You may not have heard about Dyspraxia, also known as DCD, but the fact is that six per cent of Irish school children live with this hidden disorder and many have not been diagnosed yet.
This means that on average there is one child in every classroom with Dyspraxia. The ramifications of this debilitating disorder affect every aspect of the child’s life, from socialising with peers to taking part in sports.
Once known as Clumsy Child Syndrome, Dyspraxia is characterised by poor balance and coordination, difficulty paying attention and concentrating, and problems with fine motor movements, such as hand-writing or opening/closing buttons. These children are constantly bumping into things and tripping over themselves, often seem to be in another world and usually take longer than other children to learn to tie their shoelaces and brush their teeth. Although the cause of this disorder is unknown, it is considered a neurodevelopmental condition, meaning that the issues associated with Dyspraxia are consequences of a problem with the maturation of the nervous system during development. Although seemingly harmless enough, these difficulties consistently lead to higher levels of bullying, social isolation, anxiety and depression.
School can be a particularly difficult space for children with undiagnosed motor disorders as their delays are more obvious and pronounced compared to their typically developing peers. Another worrying area for these children is physical activity, with parents often reporting that their child has no interest in any form of sport or exercise due to their physical deficits but also because of low self-esteem, low self-efficacy (belief in one’s ability to perform a task) and high levels of anxiety. Worryingly, these children are consistently 15 per cent heavier, have higher BMIs and are more likely to be overweight or obese than children their own age without the condition. This leaves children with Dyspraxia in the high-risk group for cardiovascular disease later down the line. Without appropriate intervention, these issues do continue into adulthood so it is vital that parents detect differences early on and have their child assessed by an Occupational Therapist or Educational Psychologist.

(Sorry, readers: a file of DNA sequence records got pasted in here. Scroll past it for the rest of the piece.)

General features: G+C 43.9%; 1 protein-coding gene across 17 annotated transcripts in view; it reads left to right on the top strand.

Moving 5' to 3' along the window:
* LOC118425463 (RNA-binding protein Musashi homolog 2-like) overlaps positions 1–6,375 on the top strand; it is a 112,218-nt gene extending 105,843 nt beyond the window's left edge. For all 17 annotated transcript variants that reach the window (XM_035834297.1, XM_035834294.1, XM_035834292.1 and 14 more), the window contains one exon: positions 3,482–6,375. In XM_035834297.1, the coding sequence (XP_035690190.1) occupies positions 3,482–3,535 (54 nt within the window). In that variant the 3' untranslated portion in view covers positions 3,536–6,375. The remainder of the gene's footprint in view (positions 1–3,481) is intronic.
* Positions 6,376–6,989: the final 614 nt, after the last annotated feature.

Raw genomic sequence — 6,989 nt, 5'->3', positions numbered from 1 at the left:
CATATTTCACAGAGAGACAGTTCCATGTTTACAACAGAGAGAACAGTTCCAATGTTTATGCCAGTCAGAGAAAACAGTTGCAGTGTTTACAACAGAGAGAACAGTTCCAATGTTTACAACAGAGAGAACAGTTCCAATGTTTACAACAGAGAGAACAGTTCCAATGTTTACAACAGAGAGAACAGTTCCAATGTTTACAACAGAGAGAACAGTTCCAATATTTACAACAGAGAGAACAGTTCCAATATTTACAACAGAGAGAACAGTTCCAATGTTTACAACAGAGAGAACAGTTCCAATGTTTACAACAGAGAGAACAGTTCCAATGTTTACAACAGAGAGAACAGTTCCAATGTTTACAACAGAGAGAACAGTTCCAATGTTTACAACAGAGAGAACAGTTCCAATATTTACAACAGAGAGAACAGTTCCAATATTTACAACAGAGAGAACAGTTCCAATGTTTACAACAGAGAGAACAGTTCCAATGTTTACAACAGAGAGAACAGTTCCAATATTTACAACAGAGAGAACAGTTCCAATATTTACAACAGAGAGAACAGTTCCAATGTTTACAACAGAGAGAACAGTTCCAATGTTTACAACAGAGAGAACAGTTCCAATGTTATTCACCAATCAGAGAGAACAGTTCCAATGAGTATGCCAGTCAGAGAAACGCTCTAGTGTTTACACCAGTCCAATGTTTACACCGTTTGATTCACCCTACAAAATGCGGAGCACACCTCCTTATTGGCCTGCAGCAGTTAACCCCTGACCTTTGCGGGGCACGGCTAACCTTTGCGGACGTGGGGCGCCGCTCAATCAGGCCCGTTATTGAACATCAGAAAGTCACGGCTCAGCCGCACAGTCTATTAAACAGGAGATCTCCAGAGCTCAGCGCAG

Although there is no cure for Dyspraxia, the good news is that with an early diagnosis, all of the issues associated with this condition can be managed. Your first port of call should be your GP who will make a referral to a health professional for an assessment and then the Dyspraxia Association of Ireland, who are passionately helping families all around the country with their individual issues. They support parents, arrange activities for children with Dyspraxia, host guest speakers from around the world and facilitate over twenty support groups.
It is vital that we keep raising awareness about Dyspraxia so have a chat about it with anyone whose family you think might be affected.
This article originally appeared on HerFamily.ie – http://www.herfamily.ie/parenthood/dyspraxia-expert-shares-signs-hidden-disorder/220209